'She's a fighter': New Hampshire woman gives birth while in a COVID-19 coma
TORONTO -- A New Hampshire woman is thankful she and her newborn baby girl are on the road to recovery after she gave birth while in a coma due to a COVID-19 infection.
Rocio Casalduc developed a cough during her second pregnancy so she went to the Dartmouth-Hitchcock Medical Center in Lebanon, N.H., for a COVID-19 test.
"I was COVID-positive and that's when I just dropped,” she told CNN. “I couldn't even think. I was so nervous."
During treatment, Casalduc answered some difficult questions about the future of her and her unborn child, including which of the two would she like saved if there were any complications.
"If I had to choose between me and my daughter's life, who would I choose? And, that's when -- I don't even know. I just started to cry,” she said.
The 20-year-old from Nashua, N.H., told doctors to save her child before she was but on a ventilator. When she woke up three weeks later, baby Victoria was born three months premature.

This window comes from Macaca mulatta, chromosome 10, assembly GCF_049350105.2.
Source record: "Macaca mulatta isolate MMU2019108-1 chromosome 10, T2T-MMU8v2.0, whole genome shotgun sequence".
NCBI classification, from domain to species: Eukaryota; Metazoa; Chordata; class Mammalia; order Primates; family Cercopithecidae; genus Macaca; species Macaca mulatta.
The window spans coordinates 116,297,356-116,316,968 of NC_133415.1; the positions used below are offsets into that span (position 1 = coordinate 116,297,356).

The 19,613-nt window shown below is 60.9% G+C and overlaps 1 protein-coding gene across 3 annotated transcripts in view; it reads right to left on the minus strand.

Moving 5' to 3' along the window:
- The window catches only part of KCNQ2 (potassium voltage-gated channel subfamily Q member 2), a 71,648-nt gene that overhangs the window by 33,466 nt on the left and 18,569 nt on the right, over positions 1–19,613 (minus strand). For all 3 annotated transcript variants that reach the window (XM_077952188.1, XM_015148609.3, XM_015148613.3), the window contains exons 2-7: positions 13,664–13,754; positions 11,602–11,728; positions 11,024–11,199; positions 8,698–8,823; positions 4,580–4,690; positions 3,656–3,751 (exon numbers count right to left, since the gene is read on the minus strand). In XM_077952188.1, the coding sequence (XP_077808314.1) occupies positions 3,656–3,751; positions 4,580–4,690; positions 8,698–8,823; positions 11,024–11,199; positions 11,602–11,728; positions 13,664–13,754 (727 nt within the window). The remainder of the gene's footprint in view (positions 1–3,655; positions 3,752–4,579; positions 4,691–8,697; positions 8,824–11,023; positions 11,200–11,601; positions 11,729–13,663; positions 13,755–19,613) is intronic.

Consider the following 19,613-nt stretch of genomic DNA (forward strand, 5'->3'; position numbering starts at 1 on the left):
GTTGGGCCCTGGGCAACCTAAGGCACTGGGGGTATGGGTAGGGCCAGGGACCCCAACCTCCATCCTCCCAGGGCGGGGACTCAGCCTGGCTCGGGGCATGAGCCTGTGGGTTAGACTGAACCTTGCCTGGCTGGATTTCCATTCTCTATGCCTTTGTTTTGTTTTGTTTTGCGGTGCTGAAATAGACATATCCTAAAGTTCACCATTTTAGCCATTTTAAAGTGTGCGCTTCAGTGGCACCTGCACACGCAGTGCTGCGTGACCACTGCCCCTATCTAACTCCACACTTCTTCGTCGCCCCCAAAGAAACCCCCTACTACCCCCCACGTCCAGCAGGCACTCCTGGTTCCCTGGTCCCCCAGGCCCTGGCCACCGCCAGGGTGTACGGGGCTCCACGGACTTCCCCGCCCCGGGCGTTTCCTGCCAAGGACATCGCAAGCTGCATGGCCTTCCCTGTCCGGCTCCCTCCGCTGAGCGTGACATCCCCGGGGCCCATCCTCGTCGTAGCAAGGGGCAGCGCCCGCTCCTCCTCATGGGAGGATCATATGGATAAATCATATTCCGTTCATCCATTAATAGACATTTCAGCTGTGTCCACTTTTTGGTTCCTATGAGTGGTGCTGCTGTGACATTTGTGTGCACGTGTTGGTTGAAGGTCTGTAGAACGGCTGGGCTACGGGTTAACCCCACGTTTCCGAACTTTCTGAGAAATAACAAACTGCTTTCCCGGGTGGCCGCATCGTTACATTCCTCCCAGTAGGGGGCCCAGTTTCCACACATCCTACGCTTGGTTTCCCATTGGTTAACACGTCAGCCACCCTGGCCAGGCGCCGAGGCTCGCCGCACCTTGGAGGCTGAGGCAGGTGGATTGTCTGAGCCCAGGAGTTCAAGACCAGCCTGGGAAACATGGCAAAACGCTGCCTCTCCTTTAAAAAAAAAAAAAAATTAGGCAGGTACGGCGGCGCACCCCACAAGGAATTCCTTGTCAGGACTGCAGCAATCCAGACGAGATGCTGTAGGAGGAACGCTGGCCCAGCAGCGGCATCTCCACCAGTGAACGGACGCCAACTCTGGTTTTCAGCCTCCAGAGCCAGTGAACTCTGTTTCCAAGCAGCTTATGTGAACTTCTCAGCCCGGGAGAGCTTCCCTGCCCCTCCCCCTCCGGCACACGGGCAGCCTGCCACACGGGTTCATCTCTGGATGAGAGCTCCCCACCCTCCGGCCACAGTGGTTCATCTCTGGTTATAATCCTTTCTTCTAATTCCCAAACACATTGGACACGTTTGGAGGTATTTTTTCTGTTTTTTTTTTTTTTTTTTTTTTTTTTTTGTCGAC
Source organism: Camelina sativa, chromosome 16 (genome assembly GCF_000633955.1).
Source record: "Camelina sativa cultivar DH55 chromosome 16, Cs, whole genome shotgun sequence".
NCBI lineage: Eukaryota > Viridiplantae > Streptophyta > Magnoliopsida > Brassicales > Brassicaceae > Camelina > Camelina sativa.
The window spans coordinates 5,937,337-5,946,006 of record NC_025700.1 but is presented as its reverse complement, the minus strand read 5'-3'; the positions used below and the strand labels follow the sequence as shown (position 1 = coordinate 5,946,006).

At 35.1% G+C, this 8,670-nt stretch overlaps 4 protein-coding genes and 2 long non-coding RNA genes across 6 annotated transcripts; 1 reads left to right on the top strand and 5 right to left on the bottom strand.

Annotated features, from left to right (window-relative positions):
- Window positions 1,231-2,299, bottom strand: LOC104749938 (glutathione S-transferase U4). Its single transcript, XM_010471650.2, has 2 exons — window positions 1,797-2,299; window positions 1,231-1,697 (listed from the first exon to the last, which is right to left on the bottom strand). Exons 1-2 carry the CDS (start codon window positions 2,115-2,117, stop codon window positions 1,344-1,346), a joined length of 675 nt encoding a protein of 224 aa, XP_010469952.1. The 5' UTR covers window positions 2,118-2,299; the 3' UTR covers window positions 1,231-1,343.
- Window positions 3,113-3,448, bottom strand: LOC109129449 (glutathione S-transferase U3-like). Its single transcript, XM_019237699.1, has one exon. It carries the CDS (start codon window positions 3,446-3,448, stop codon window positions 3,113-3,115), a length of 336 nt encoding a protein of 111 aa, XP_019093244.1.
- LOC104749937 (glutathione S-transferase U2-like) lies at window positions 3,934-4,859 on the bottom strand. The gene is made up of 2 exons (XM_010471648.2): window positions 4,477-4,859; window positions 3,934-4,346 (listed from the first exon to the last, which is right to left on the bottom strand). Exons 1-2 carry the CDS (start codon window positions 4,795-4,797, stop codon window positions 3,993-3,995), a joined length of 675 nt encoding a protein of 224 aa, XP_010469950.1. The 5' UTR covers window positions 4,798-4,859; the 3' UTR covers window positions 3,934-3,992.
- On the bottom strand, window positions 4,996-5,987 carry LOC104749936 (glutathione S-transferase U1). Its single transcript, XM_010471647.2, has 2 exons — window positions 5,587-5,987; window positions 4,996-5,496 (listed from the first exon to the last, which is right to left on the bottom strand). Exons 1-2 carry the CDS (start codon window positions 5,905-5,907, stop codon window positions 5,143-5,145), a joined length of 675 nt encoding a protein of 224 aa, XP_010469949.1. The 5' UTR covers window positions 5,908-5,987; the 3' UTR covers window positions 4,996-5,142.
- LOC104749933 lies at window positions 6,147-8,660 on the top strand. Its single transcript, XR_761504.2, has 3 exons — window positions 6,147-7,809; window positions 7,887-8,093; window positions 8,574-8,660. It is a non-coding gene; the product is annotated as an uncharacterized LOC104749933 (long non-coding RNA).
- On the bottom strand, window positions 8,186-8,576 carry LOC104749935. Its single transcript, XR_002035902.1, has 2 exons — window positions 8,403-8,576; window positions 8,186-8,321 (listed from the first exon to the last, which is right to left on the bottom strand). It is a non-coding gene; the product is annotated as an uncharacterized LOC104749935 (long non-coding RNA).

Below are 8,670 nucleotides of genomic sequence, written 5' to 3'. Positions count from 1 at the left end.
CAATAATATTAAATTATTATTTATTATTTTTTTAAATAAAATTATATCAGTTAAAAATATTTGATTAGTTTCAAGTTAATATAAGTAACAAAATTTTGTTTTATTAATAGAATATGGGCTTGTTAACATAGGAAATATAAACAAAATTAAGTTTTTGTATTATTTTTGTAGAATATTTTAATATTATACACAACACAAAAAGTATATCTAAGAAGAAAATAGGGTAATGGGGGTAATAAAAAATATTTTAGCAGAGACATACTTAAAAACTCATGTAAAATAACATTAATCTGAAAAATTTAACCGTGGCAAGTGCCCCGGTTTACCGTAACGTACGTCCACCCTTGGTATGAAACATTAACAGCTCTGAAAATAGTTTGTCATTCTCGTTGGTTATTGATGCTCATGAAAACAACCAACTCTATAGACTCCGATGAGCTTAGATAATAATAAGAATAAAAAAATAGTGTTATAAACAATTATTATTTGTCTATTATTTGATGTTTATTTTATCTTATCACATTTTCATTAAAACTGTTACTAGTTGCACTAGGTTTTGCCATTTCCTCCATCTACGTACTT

Victoria still needs time in the hospital, but is expected to recover.
"I just told them: ‘I'm not going to let her leave so soon. We're going to fight,’” Casalduc said. “She's a fighter just like me. Up to this day today, she's still fighting. She's still a little sick, but she's like me. She's a fighter."
This isn’t the first time a woman has had to give birth while in a coma due to COVID-19.
In late March, Angela Primachenko, 34 weeks pregnant at the time, decided to go into a medically induced coma. Her daughter Ava was born on April 1 and she would not awake from the coma until five days later.
According to the U.S. Centers for Disease Control, pregnant woman have the same mortality rate for COVID-19 as the general population, but are more likely to be hospitalized from the virus.
Earlier this month, researchers out of Italy said there is “strong evidence” that pregnant mothers can pass along COVID-19 through the womb.
Last week, health officials in Vancouver confirmed a case of COVID-19 in a newborn at a neonatal intensive care unit. The baby has not shown signs of the virus and it’s not clear how the child contracted the it either.